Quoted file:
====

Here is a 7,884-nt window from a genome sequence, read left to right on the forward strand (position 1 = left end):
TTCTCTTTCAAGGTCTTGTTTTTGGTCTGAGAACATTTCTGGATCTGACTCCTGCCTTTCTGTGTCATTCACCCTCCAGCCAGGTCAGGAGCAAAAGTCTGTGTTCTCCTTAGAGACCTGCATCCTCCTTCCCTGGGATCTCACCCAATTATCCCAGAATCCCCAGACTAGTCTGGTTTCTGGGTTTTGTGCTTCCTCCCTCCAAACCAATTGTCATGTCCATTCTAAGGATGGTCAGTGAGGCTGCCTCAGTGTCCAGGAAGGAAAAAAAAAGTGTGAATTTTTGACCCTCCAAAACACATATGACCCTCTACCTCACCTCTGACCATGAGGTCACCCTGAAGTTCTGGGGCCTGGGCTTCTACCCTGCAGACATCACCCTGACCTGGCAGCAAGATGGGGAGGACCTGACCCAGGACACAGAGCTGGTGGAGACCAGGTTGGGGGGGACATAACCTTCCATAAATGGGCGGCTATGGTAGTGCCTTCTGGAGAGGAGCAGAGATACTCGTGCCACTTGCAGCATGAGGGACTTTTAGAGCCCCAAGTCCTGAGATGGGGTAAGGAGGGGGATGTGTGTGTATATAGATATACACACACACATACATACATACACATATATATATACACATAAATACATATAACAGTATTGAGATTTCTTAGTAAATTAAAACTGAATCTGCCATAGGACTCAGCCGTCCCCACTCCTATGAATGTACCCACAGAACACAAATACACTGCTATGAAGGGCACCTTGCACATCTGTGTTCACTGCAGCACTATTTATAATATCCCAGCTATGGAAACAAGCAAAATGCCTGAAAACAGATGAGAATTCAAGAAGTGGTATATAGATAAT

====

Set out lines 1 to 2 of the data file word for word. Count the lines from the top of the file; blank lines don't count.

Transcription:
Here is a 7,884-nt window from a genome sequence, read left to right on the forward strand (position 1 = left end):
TTCTCTTTCAAGGTCTTGTTTTTGGTCTGAGAACATTTCTGGATCTGACTCCTGCCTTTCTGTGTCATTCACCCTCCAGCCAGGTCAGGAGCAAAAGTCTGTGTTCTCCTTAGAGACCTGCATCCTCCTTCCCTGGGATCTCACCCAATTATCCCAGAATCCCCAGACTAGTCTGGTTTCTGGGTTTTGTGCTTCCTCCCTCCAAACCAATTGTCATGTCCATTCTAAGGATGGTCAGTGAGGCTGCCTCAGTGTCCAGGAAGGAAAAAAAAAGTGTGAATTTTTGACCCTCCAAAACACATATGACCCTCTACCTCACCTCTGACCATGAGGTCACCCTGAAGTTCTGGGGCCTGGGCTTCTACCCTGCAGACATCACCCTGACCTGGCAGCAAGATGGGGAGGACCTGACCCAGGACACAGAGCTGGTGGAGACCAGGTTGGGGGGGACATAACCTTCCATAAATGGGCGGCTATGGTAGTGCCTTCTGGAGAGGAGCAGAGATACTCGTGCCACTTGCAGCATGAGGGACTTTTAGAGCCCCAAGTCCTGAGATGGGGTAAGGAGGGGGATGTGTGTGTATATAGATATACACACACACATACATACATACACATATATATATACACATAAATACATATAACAGTATTGAGATTTCTTAGTAAATTAAAACTGAATCTGCCATAGGACTCAGCCGTCCCCACTCCTATGAATGTACCCACAGAACACAAATACACTGCTATGAAGGGCACCTTGCACATCTGTGTTCACTGCAGCACTATTTATAATATCCCAGCTATGGAAACAAGCAAAATGCCTGAAAACAGATGAGAATTCAAGAAGTGGTATATAGATAAT